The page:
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Featured National Recreation Trail

The Cross Vermont Trail

Whereas many long distance trails in the Eastern US tend to follow mountain ranges, the CVT follows river valleys.

Photos by Jennifer Waite, National Park Service

Map of Vermont

Vermont is a small state but the Cross Vermont Trail is a grand idea. It spans the state 75 miles from Lake Champlain to the Connecticut River, crossing through 17 communities, 10 village centers, 10 state parks and close to at least 10 schools. The eastern third of the CVT is on the old Montpelier-Wells River railbed, and the I-91 trail underpass reunites two sections of the railbed that were split apart with construction of the highway 20 years ago.

photo of bikers and bladers
Opening day on the I-91 underpass on the Montpelier-Wells River abandoned railbed.

The underpass provides beautiful views of newly-protected fields, woods and wetlands that abut the trail, and bring the project closer to a continuous off-road route into Wells River village. It took ten years of planning, volunteer work, creative design and engineering, and funding from the Vermont Agency of Transportation, the VT Recreation Trails Program, and the Bikes Belong program to make the underpass a reality. It was worth the wait!

Scissors were handed out and together we "cut the ribbon" to dedicate our new underpass trail segment, officially reuniting the two sections of rail-trail that were divided by the highway's construction over 20 years ago. The Underpass will make it possible for Blue Mountain School students to bike to school without riding on the busy I-91 and Route 302 interchange, and brings us several miles closer to the eastern terminus of the Trail at the Connecticut River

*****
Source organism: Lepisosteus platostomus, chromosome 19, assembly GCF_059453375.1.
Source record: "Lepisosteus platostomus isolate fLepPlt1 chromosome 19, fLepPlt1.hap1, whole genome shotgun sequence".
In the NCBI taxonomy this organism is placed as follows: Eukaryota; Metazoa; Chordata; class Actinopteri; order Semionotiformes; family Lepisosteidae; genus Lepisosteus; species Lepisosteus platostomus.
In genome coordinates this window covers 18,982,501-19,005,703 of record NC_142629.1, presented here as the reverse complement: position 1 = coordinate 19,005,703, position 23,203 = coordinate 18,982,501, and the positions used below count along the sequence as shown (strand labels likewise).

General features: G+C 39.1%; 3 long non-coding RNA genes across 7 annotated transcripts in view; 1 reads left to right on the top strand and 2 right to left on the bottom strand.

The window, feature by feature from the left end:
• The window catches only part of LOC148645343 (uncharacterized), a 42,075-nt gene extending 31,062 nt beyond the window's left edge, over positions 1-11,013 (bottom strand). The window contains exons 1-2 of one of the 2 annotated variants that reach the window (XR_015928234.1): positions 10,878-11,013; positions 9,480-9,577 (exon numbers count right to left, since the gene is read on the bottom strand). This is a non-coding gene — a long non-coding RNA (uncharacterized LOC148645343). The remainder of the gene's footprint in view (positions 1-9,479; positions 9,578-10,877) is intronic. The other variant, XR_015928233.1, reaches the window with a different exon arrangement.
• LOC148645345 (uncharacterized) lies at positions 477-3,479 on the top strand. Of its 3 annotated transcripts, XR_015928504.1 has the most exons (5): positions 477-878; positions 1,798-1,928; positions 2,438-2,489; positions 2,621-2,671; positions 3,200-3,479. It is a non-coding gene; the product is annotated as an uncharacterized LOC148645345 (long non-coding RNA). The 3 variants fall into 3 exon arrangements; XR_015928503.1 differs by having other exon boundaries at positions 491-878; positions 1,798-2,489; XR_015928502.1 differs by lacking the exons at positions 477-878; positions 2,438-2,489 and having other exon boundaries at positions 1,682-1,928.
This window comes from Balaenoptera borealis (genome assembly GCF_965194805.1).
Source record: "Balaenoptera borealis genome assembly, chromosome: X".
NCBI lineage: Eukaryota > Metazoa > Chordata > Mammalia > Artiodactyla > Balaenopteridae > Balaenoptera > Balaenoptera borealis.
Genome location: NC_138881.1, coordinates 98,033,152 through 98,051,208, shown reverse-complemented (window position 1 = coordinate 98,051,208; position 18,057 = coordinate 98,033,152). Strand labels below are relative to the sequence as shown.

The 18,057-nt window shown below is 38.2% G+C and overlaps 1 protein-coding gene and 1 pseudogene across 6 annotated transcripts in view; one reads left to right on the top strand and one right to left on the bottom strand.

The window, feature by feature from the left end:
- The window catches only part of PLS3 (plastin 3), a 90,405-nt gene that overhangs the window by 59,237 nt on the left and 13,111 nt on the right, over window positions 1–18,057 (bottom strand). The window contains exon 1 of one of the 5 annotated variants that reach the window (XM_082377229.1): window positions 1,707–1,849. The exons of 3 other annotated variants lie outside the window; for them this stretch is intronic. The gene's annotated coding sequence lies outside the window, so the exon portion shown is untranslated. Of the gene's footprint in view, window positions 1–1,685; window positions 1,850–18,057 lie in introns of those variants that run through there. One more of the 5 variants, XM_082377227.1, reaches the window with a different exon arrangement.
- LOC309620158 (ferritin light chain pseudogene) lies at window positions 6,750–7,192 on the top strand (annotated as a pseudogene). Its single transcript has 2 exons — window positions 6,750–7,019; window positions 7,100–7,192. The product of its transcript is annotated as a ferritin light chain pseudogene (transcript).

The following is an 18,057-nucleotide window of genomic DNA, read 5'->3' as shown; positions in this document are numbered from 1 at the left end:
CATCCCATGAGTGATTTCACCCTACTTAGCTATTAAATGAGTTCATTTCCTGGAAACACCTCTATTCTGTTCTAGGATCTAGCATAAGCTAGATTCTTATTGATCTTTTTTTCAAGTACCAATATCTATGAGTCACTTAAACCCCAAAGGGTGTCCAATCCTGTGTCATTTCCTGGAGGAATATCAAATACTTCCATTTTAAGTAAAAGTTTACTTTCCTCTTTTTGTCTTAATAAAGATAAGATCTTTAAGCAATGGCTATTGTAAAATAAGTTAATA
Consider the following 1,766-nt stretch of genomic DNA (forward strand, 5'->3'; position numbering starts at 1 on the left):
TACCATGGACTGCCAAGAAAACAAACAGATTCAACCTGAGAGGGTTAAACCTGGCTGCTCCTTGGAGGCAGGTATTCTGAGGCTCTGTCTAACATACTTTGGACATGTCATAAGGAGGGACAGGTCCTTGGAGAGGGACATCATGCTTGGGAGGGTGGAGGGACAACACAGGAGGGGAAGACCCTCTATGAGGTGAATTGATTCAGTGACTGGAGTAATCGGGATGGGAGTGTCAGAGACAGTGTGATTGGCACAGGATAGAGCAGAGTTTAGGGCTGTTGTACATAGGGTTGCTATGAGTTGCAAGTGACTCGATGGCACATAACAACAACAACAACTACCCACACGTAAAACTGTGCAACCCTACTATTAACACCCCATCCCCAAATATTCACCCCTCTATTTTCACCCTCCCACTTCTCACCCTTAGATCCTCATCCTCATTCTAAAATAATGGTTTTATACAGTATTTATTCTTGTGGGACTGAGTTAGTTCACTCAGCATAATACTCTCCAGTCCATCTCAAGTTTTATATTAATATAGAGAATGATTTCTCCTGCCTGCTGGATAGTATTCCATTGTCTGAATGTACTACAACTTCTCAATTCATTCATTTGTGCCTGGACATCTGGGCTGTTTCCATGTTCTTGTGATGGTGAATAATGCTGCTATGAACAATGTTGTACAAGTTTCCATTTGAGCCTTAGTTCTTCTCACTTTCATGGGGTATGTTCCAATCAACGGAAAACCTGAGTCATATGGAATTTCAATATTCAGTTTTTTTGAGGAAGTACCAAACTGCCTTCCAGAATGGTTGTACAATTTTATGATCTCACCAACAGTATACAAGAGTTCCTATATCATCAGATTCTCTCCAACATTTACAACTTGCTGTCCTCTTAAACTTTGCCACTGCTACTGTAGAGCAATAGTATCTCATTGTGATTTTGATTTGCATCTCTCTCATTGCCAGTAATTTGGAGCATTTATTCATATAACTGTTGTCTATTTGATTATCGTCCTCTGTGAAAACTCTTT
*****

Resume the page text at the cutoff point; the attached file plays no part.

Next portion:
photo of log crib walls
The new I-91 trail underpass on the Cross Vermont Trail.

The Blue Mountain Union Grange grilled hamburgers and hot dogs, and a number of people also brought other lunch offerings. After stuffing ourselves with the wonderful food, we took a tour of the connecting trails in the Wells River trail network namely the Boltonville Nature Trail and the Blue Mountain Nature Trail. This project would not have been possible without grants from the Vermont Agency of Transportation, The Vermont Agency of Natural Resources, Recreation Equipment International (REI), Bikes Belong Coalition, the Vermont Youth Conservation Corps and hours of time from many volunteers. It has taken over 10 years of dedicated work to create this incredible link that will serve the trail for generations to come."

For more information and a map, check out their website at www.crossvermont.org.



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The National Recreation Trails Program
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Photo of trail bridge
Wooden Block Bridge on the Cuyahoga Valley Trail (photo: Mary Shaw)

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